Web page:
One thing’s for sure, he said. He’ll continue with Right from the Heart, a ministry he founded in 1992 that brings devotions and the gospel through various media platforms throughout metro Atlanta and the United States, as well as other countries in English, Spanish, and Polish. Wright added he will also stay on at Johnson Ferry during a transition period, working alongside the new pastor.
Missions a priority
Born in Spartanburg, SC, Wright grew up in Atlanta and accepted Christ as a child at Second Ponce de Leon Baptist Church. Following college at the University of South Carolina, where he met his future wife, he worked in the business community for two-and-a-half years before answering a call to vocational ministry.
Upon graduating from Southern Baptist Theological Seminary, Wright became the first minister to single adults at Second Baptist Church in Houston, Texas. In December 1981 he became the first full-time pastor at Johnson Ferry, which at that time met in a doctor’s office with 20 families and one child. Today, the church has some 7,300 members and seven Sunday morning worship services with an average worship attendance of 4,000.
Global missions has become Johnson Ferry’s “God thing,” said Wright. Approximately 2,000 members go on short-term mission trips to 70-80 nations each year, he added, with the church covering half the costs for each missionary. In addition, around 25 percent of the church’s annual budget goes toward missions. From September 2017-October 2018 the church’s Global Ministry office reported sending $6.3 million toward missions, with 31 percent of that figure going toward Southern Baptist Great Commission Giving causes and 6.65 percent toward Mission Georgia.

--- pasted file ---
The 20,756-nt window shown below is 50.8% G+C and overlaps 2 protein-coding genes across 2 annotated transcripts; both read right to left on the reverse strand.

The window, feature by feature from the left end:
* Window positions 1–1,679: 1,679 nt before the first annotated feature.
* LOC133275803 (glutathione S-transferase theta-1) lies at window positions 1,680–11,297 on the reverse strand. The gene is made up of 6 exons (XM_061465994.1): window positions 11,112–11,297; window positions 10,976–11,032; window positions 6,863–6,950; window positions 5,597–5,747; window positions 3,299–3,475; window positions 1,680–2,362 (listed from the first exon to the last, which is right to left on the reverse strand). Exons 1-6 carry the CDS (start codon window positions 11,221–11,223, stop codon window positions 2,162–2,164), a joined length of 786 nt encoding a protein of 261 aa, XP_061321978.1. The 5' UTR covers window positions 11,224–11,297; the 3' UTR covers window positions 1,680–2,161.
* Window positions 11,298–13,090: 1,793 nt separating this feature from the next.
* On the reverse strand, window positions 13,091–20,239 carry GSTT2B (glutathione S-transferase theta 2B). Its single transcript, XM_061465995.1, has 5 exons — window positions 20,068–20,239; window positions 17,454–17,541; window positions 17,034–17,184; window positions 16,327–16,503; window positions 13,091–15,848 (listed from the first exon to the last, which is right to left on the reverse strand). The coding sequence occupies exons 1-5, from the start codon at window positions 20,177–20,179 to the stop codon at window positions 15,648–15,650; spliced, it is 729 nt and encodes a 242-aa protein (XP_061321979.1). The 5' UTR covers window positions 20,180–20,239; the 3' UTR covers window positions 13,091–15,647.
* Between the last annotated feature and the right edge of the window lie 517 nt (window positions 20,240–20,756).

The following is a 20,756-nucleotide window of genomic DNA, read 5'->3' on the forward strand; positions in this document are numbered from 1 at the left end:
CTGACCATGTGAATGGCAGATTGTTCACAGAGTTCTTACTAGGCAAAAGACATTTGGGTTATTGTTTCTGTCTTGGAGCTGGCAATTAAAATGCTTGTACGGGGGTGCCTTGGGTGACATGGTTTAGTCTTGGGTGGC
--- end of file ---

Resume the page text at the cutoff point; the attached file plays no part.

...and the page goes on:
Wright served as Southern Baptist Convention president from 2010-2012 and has been on the Board of Trustees for GuideStone Financial Resources, Truett McConnell University, and Shorter University. In addition, he served as president of the Pastors’ Conference preceding the 2006 Southern Baptist Convention annual meeting and as chairman of the Committee on Committees at the 2003 SBC meeting. He has authored six books, including One Minute of Your Time, Seeds of Turmoil, and Right from the Heart.
Note: An earlier version of this story stated Wright as a “native” of Spartanburg, SC. While he was born there, Wright grew up in Atlanta.